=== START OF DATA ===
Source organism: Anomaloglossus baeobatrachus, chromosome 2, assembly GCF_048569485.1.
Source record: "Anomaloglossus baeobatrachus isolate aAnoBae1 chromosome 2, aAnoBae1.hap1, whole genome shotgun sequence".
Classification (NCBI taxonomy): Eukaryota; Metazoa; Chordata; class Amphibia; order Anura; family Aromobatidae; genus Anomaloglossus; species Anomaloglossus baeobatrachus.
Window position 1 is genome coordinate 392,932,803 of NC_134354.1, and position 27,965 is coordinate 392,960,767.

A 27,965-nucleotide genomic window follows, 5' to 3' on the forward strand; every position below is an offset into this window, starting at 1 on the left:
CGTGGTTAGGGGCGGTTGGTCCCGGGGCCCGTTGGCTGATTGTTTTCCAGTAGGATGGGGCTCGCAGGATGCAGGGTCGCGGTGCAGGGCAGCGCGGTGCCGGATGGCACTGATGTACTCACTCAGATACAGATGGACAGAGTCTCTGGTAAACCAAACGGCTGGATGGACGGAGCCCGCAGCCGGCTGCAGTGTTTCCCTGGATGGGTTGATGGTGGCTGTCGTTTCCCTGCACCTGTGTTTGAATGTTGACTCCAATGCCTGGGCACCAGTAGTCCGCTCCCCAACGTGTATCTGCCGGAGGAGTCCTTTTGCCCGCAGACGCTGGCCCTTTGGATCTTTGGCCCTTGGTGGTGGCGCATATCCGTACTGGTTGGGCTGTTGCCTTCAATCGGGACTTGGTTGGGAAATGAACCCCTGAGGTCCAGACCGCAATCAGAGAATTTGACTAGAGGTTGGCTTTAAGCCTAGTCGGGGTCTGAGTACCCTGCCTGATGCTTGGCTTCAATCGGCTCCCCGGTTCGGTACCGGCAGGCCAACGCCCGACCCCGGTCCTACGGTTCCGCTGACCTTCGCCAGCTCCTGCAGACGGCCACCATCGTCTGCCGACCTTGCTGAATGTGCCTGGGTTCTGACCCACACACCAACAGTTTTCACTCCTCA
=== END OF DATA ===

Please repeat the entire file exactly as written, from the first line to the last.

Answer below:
Source organism: Anomaloglossus baeobatrachus, chromosome 2, assembly GCF_048569485.1.
Source record: "Anomaloglossus baeobatrachus isolate aAnoBae1 chromosome 2, aAnoBae1.hap1, whole genome shotgun sequence".
Classification (NCBI taxonomy): Eukaryota; Metazoa; Chordata; class Amphibia; order Anura; family Aromobatidae; genus Anomaloglossus; species Anomaloglossus baeobatrachus.
Window position 1 is genome coordinate 392,932,803 of NC_134354.1, and position 27,965 is coordinate 392,960,767.

A 27,965-nucleotide genomic window follows, 5' to 3' on the forward strand; every position below is an offset into this window, starting at 1 on the left:
CGTGGTTAGGGGCGGTTGGTCCCGGGGCCCGTTGGCTGATTGTTTTCCAGTAGGATGGGGCTCGCAGGATGCAGGGTCGCGGTGCAGGGCAGCGCGGTGCCGGATGGCACTGATGTACTCACTCAGATACAGATGGACAGAGTCTCTGGTAAACCAAACGGCTGGATGGACGGAGCCCGCAGCCGGCTGCAGTGTTTCCCTGGATGGGTTGATGGTGGCTGTCGTTTCCCTGCACCTGTGTTTGAATGTTGACTCCAATGCCTGGGCACCAGTAGTCCGCTCCCCAACGTGTATCTGCCGGAGGAGTCCTTTTGCCCGCAGACGCTGGCCCTTTGGATCTTTGGCCCTTGGTGGTGGCGCATATCCGTACTGGTTGGGCTGTTGCCTTCAATCGGGACTTGGTTGGGAAATGAACCCCTGAGGTCCAGACCGCAATCAGAGAATTTGACTAGAGGTTGGCTTTAAGCCTAGTCGGGGTCTGAGTACCCTGCCTGATGCTTGGCTTCAATCGGCTCCCCGGTTCGGTACCGGCAGGCCAACGCCCGACCCCGGTCCTACGGTTCCGCTGACCTTCGCCAGCTCCTGCAGACGGCCACCATCGTCTGCCGACCTTGCTGAATGTGCCTGGGTTCTGACCCACACACCAACAGTTTTCACTCCTCA